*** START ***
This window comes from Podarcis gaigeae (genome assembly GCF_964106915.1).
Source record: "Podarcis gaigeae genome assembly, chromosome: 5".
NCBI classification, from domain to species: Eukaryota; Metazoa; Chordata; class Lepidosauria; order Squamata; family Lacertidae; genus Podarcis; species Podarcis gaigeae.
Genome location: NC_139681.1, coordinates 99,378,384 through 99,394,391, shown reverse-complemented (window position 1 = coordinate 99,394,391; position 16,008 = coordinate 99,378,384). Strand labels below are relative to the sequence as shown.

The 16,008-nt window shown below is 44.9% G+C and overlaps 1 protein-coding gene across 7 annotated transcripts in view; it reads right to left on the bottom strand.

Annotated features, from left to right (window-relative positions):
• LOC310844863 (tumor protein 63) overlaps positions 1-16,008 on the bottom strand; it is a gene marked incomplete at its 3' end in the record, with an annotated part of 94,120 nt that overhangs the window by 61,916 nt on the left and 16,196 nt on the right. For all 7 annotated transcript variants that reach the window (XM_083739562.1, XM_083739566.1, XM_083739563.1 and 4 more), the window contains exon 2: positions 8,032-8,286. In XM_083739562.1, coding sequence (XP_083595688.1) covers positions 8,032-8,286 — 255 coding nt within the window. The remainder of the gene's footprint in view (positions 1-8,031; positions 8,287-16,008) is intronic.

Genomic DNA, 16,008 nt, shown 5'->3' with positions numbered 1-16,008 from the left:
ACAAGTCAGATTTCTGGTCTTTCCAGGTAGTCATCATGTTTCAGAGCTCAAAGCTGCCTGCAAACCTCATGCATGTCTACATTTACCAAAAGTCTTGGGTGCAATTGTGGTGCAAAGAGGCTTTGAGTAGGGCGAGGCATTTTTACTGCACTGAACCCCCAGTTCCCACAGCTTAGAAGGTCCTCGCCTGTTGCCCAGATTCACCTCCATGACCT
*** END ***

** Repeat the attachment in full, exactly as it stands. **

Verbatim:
This window comes from Podarcis gaigeae (genome assembly GCF_964106915.1).
Source record: "Podarcis gaigeae genome assembly, chromosome: 5".
NCBI classification, from domain to species: Eukaryota; Metazoa; Chordata; class Lepidosauria; order Squamata; family Lacertidae; genus Podarcis; species Podarcis gaigeae.
Genome location: NC_139681.1, coordinates 99,378,384 through 99,394,391, shown reverse-complemented (window position 1 = coordinate 99,394,391; position 16,008 = coordinate 99,378,384). Strand labels below are relative to the sequence as shown.

The 16,008-nt window shown below is 44.9% G+C and overlaps 1 protein-coding gene across 7 annotated transcripts in view; it reads right to left on the bottom strand.

Annotated features, from left to right (window-relative positions):
• LOC310844863 (tumor protein 63) overlaps positions 1-16,008 on the bottom strand; it is a gene marked incomplete at its 3' end in the record, with an annotated part of 94,120 nt that overhangs the window by 61,916 nt on the left and 16,196 nt on the right. For all 7 annotated transcript variants that reach the window (XM_083739562.1, XM_083739566.1, XM_083739563.1 and 4 more), the window contains exon 2: positions 8,032-8,286. In XM_083739562.1, coding sequence (XP_083595688.1) covers positions 8,032-8,286 — 255 coding nt within the window. The remainder of the gene's footprint in view (positions 1-8,031; positions 8,287-16,008) is intronic.

Genomic DNA, 16,008 nt, shown 5'->3' with positions numbered 1-16,008 from the left:
ACAAGTCAGATTTCTGGTCTTTCCAGGTAGTCATCATGTTTCAGAGCTCAAAGCTGCCTGCAAACCTCATGCATGTCTACATTTACCAAAAGTCTTGGGTGCAATTGTGGTGCAAAGAGGCTTTGAGTAGGGCGAGGCATTTTTACTGCACTGAACCCCCAGTTCCCACAGCTTAGAAGGTCCTCGCCTGTTGCCCAGATTCACCTCCATGACCT